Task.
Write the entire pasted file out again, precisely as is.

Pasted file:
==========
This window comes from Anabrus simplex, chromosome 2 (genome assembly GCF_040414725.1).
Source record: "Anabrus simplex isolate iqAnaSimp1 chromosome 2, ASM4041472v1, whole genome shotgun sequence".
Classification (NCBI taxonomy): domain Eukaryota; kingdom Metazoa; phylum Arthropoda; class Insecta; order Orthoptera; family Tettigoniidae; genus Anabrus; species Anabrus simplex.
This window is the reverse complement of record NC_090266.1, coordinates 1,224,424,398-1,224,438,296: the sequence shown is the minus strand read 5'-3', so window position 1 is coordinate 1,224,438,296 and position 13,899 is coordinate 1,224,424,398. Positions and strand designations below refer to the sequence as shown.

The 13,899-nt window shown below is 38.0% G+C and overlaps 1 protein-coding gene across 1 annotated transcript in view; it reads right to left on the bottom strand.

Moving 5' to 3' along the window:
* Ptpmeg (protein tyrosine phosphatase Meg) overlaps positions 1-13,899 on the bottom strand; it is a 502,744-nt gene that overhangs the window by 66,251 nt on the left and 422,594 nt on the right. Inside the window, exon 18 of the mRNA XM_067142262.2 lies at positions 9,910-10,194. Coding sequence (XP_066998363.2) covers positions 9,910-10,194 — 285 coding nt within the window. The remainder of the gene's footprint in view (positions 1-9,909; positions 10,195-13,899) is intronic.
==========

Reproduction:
This window comes from Anabrus simplex, chromosome 2 (genome assembly GCF_040414725.1).
Source record: "Anabrus simplex isolate iqAnaSimp1 chromosome 2, ASM4041472v1, whole genome shotgun sequence".
Classification (NCBI taxonomy): domain Eukaryota; kingdom Metazoa; phylum Arthropoda; class Insecta; order Orthoptera; family Tettigoniidae; genus Anabrus; species Anabrus simplex.
This window is the reverse complement of record NC_090266.1, coordinates 1,224,424,398-1,224,438,296: the sequence shown is the minus strand read 5'-3', so window position 1 is coordinate 1,224,438,296 and position 13,899 is coordinate 1,224,424,398. Positions and strand designations below refer to the sequence as shown.

The 13,899-nt window shown below is 38.0% G+C and overlaps 1 protein-coding gene across 1 annotated transcript in view; it reads right to left on the bottom strand.

Moving 5' to 3' along the window:
* Ptpmeg (protein tyrosine phosphatase Meg) overlaps positions 1-13,899 on the bottom strand; it is a 502,744-nt gene that overhangs the window by 66,251 nt on the left and 422,594 nt on the right. Inside the window, exon 18 of the mRNA XM_067142262.2 lies at positions 9,910-10,194. Coding sequence (XP_066998363.2) covers positions 9,910-10,194 — 285 coding nt within the window. The remainder of the gene's footprint in view (positions 1-9,909; positions 10,195-13,899) is intronic.